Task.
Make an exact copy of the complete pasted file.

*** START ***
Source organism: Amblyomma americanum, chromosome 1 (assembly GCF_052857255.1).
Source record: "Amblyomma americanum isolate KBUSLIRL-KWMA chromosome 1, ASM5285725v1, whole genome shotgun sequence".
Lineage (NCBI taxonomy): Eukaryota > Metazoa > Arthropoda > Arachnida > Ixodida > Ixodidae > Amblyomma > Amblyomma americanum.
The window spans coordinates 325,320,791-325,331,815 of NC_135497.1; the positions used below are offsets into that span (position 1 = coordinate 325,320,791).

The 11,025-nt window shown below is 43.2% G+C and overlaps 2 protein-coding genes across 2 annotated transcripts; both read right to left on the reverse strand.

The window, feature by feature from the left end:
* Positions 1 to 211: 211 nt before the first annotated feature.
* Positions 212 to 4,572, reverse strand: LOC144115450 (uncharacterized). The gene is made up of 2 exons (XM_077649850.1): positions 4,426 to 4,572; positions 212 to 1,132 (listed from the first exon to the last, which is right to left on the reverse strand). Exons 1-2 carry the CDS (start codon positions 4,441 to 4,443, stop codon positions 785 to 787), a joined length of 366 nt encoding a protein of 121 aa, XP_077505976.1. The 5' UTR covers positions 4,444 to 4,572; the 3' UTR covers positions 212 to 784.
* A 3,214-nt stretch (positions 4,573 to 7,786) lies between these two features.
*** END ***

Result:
Source organism: Amblyomma americanum, chromosome 1 (assembly GCF_052857255.1).
Source record: "Amblyomma americanum isolate KBUSLIRL-KWMA chromosome 1, ASM5285725v1, whole genome shotgun sequence".
Lineage (NCBI taxonomy): Eukaryota > Metazoa > Arthropoda > Arachnida > Ixodida > Ixodidae > Amblyomma > Amblyomma americanum.
The window spans coordinates 325,320,791-325,331,815 of NC_135497.1; the positions used below are offsets into that span (position 1 = coordinate 325,320,791).

The 11,025-nt window shown below is 43.2% G+C and overlaps 2 protein-coding genes across 2 annotated transcripts; both read right to left on the reverse strand.

The window, feature by feature from the left end:
* Positions 1 to 211: 211 nt before the first annotated feature.
* Positions 212 to 4,572, reverse strand: LOC144115450 (uncharacterized). The gene is made up of 2 exons (XM_077649850.1): positions 4,426 to 4,572; positions 212 to 1,132 (listed from the first exon to the last, which is right to left on the reverse strand). Exons 1-2 carry the CDS (start codon positions 4,441 to 4,443, stop codon positions 785 to 787), a joined length of 366 nt encoding a protein of 121 aa, XP_077505976.1. The 5' UTR covers positions 4,444 to 4,572; the 3' UTR covers positions 212 to 784.
* A 3,214-nt stretch (positions 4,573 to 7,786) lies between these two features.